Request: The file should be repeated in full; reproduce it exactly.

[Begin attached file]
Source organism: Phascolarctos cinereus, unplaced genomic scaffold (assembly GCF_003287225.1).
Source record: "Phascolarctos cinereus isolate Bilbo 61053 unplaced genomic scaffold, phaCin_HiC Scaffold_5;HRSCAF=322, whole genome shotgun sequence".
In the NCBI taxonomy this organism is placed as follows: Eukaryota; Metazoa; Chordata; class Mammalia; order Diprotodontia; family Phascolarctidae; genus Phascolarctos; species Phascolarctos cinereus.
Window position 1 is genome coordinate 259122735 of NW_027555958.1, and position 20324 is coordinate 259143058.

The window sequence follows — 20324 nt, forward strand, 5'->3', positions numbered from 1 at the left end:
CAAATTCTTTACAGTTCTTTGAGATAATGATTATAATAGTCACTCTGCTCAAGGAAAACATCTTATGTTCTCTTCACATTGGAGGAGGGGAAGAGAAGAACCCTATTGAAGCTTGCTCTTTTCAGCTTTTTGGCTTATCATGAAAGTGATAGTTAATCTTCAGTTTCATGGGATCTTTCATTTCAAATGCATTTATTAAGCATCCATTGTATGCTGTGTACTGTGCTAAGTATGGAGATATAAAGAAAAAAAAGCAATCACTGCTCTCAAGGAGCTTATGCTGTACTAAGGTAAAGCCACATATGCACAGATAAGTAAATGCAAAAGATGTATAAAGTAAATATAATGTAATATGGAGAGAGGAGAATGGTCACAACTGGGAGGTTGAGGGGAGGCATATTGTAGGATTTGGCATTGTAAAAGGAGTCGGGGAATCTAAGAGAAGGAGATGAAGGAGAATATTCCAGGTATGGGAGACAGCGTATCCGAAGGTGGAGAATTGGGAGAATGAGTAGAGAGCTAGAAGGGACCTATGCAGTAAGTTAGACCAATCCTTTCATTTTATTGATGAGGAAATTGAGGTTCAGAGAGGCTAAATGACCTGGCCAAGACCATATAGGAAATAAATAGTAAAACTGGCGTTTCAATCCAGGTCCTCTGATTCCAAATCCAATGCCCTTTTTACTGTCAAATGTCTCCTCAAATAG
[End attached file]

Source organism: Phascolarctos cinereus, unplaced genomic scaffold (assembly GCF_003287225.1).
Source record: "Phascolarctos cinereus isolate Bilbo 61053 unplaced genomic scaffold, phaCin_HiC Scaffold_5;HRSCAF=322, whole genome shotgun sequence".
In the NCBI taxonomy this organism is placed as follows: Eukaryota; Metazoa; Chordata; class Mammalia; order Diprotodontia; family Phascolarctidae; genus Phascolarctos; species Phascolarctos cinereus.
Window position 1 is genome coordinate 259122735 of NW_027555958.1, and position 20324 is coordinate 259143058.

The window sequence follows — 20324 nt, forward strand, 5'->3', positions numbered from 1 at the left end:
CAAATTCTTTACAGTTCTTTGAGATAATGATTATAATAGTCACTCTGCTCAAGGAAAACATCTTATGTTCTCTTCACATTGGAGGAGGGGAAGAGAAGAACCCTATTGAAGCTTGCTCTTTTCAGCTTTTTGGCTTATCATGAAAGTGATAGTTAATCTTCAGTTTCATGGGATCTTTCATTTCAAATGCATTTATTAAGCATCCATTGTATGCTGTGTACTGTGCTAAGTATGGAGATATAAAGAAAAAAAAGCAATCACTGCTCTCAAGGAGCTTATGCTGTACTAAGGTAAAGCCACATATGCACAGATAAGTAAATGCAAAAGATGTATAAAGTAAATATAATGTAATATGGAGAGAGGAGAATGGTCACAACTGGGAGGTTGAGGGGAGGCATATTGTAGGATTTGGCATTGTAAAAGGAGTCGGGGAATCTAAGAGAAGGAGATGAAGGAGAATATTCCAGGTATGGGAGACAGCGTATCCGAAGGTGGAGAATTGGGAGAATGAGTAGAGAGCTAGAAGGGACCTATGCAGTAAGTTAGACCAATCCTTTCATTTTATTGATGAGGAAATTGAGGTTCAGAGAGGCTAAATGACCTGGCCAAGACCATATAGGAAATAAATAGTAAAACTGGCGTTTCAATCCAGGTCCTCTGATTCCAAATCCAATGCCCTTTTTACTGTCAAATGTCTCCTCAAATAG